In describing the debut of “Speaking to Communities,” a class designed to help student-athletes at West Virginia University hone their public speaking skills, a local sportswriter said Carolyn Atkins was “opening a door and not knowing where it would lead.”
“That was a profound statement,” Atkins, an award-winning speech pathology and audiology professor in WVU’s College of Human Resources, said of the comment. “I really had no idea what I was getting myself into and how the experience would change me.”
Twenty years later, her class still takes some surprising and unexpected turns, whether in the form of impromptu classroom comments or personal perspectives that form the students’ final motivational speeches presented to area middle and high school students. Speeches are also presented to a community audience as part of Atkins’ program, Student Athletes Speak Out. The next presentation is from 1 1:45 p.m. Thursday, Nov. 11, at the Jerry West Mountaineer Room, Coliseum. The public is invited to attend. Video clips of speeches from the spring 2010 semester are available at http://hre.wvu.edu/saso_2010.
Atkins has chronicled both the ridiculous and touching in her book, ””Great Unexpectations: Lessons from the Hearts of College Athletes””:http://www.msnsportsnet.com/greatUnexpectations/index.html available at wvugame.com, Sam’s Club and other Morgantown stores that sell Mountaineer merchandise.
“The book emphasizes what they taught me, not what I taught them,” Atkins said.
It highlights four major themes in the athletes’ lives; academics, adversity, athletics, and attitudes.
“Their adverse experiences constitute the most poignant part as readers find themselves amazed that some have been able to survive such horrendous circumstances and managed to establish decent lives for themselves,” Atkins said.
Through brief vignettes pulled from classroom activities and personality sketches, the book gives a behind-the-scenes look at what makes the student-athlete tick. Many of them come from harsh backgrounds and beat long odds to earn college scholarships and degrees. But not all the stories are of unqualified success. Through anecdotes—some told without revealing the students’ real names Atkins illustrates some of the struggles student-athletes have away from home and in a structured, academic setting.
Positive and negative, Atkins saw student-athletes as role models with the potential to influence young, impressionable minds because they’re among the most visible members of the University population.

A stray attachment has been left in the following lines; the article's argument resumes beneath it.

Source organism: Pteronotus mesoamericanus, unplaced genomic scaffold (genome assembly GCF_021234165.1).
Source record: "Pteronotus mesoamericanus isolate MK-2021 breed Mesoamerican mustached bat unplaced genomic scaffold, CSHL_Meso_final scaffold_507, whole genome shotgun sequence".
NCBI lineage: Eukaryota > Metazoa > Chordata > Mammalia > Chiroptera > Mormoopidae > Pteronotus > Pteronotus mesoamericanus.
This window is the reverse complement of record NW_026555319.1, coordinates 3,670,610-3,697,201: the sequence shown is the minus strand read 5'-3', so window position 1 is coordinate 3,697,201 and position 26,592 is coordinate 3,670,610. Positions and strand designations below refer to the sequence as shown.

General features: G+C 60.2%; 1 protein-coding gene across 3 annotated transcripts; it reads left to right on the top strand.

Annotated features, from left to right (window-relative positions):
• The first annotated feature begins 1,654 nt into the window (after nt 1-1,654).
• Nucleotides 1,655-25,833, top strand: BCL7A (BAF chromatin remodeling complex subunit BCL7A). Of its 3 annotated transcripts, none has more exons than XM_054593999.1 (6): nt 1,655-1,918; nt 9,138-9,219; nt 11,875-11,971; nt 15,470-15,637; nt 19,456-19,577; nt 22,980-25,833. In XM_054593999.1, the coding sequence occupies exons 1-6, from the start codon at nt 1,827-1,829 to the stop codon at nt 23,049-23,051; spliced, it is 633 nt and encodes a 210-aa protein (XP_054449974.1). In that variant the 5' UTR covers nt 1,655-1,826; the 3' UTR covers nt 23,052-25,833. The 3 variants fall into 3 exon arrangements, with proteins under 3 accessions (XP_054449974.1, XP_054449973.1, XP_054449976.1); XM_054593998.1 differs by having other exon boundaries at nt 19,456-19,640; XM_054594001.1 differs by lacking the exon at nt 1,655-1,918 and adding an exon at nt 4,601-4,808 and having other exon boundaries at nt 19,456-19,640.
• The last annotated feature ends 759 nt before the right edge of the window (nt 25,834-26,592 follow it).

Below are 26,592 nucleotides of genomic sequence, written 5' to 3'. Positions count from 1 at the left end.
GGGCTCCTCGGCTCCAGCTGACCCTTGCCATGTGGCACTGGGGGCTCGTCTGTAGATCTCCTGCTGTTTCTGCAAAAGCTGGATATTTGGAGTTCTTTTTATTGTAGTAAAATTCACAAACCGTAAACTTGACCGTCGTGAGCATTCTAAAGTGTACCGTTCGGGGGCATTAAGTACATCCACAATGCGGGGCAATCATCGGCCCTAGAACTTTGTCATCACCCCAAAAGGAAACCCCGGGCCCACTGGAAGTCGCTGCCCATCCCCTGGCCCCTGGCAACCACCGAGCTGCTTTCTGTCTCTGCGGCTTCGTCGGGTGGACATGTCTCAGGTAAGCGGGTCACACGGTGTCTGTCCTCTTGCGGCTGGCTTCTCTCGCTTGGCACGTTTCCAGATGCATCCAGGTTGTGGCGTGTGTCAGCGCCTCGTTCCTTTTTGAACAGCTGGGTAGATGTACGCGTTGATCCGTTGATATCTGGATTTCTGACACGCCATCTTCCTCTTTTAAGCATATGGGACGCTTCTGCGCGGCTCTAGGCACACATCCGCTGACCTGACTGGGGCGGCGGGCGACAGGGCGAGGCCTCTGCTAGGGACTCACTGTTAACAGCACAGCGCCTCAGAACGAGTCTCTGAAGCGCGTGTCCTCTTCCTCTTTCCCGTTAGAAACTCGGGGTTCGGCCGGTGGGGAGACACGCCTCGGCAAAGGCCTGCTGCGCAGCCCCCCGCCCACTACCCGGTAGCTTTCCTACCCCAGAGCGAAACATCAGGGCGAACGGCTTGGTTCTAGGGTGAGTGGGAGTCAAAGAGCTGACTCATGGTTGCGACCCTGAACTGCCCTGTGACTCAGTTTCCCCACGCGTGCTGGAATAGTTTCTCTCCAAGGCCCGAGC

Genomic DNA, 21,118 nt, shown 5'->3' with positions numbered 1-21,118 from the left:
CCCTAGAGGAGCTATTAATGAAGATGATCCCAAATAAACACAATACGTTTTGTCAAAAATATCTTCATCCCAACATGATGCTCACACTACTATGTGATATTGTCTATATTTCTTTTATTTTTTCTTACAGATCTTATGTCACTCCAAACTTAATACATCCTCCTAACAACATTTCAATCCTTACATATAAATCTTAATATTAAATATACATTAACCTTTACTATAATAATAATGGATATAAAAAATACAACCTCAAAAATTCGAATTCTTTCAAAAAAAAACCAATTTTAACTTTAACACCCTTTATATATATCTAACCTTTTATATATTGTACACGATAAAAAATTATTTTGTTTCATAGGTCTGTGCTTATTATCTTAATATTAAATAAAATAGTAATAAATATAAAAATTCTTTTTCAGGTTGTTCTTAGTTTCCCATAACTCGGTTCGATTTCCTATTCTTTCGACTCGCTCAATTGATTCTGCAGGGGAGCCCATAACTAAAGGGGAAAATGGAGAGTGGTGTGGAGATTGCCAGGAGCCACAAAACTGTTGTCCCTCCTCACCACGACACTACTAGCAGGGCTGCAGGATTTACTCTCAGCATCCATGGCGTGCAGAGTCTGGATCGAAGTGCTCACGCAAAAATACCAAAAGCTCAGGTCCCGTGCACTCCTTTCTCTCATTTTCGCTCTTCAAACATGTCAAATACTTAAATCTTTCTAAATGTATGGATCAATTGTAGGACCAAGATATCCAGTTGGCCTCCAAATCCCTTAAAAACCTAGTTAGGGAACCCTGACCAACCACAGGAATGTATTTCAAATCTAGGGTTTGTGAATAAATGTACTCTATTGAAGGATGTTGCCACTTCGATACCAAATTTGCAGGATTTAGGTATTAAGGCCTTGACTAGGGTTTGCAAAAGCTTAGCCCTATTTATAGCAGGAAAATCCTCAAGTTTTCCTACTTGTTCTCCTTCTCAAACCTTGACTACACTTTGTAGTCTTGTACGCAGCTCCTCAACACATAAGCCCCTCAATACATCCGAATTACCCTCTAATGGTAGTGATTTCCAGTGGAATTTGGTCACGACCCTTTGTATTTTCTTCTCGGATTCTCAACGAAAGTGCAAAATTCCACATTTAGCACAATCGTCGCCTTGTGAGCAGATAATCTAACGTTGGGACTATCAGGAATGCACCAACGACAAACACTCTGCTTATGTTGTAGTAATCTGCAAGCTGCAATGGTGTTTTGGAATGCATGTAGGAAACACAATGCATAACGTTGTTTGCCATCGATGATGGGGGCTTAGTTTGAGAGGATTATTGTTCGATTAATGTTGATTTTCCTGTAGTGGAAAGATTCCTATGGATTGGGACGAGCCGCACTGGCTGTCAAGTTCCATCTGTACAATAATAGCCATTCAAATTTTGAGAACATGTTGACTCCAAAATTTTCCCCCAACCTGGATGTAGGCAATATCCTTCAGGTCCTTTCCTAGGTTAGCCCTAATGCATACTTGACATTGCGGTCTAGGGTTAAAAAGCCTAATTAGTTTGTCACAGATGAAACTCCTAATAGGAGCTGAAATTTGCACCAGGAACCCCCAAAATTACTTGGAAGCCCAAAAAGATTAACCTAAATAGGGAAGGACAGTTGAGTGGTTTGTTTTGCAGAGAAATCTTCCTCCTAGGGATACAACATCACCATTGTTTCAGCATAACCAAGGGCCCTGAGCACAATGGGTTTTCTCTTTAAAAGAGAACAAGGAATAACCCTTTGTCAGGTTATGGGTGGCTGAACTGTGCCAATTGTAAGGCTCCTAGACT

“The student-athletes at WVU are role models whether they want to be or not,” Atkins said. “I wrote the book with that in mind and wanted to make the content appropriate for a young adolescent. I wanted to make sure that if it were my young son or daughter, I’d want them reading it.”
Of WVU’s current crop of student-athletes, Atkins said Devine, a senior tailback, made remarkable progress when he took the class as a freshman. Introverted and reluctant to reveal much about his background, Devine gradually opened up and became more relaxed. Atkins says he stays connected with the class, often showing up for his teammates’ speeches and asking questions.
“Noel is one of my favorite SASO alums; I’m so proud of the leader he has become” Atkins said.
In Repella and Jones, Atkins sees two examples of role models who can provide life lessons, particularly to youngsters. A senior, Repella is an Academic All-American and all Big East performer who embodies and embraces the idea of serving as a role model. She was one of nine student athletes featured on Atkins’ two-volume SASO DVD Character Education Series which was sent to all public middle schools in West Virginia.
Jones overcame a severe injury to his right arm as a child and the emotional devastation of being cut from his high school basketball team to become one of the Big East’s premier players. He is a junior.
Atkins will sign copies of “Great Unexpectations” before several WVU men’s home basketball games. Details are still being finalized.
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CONTACT: University Relations News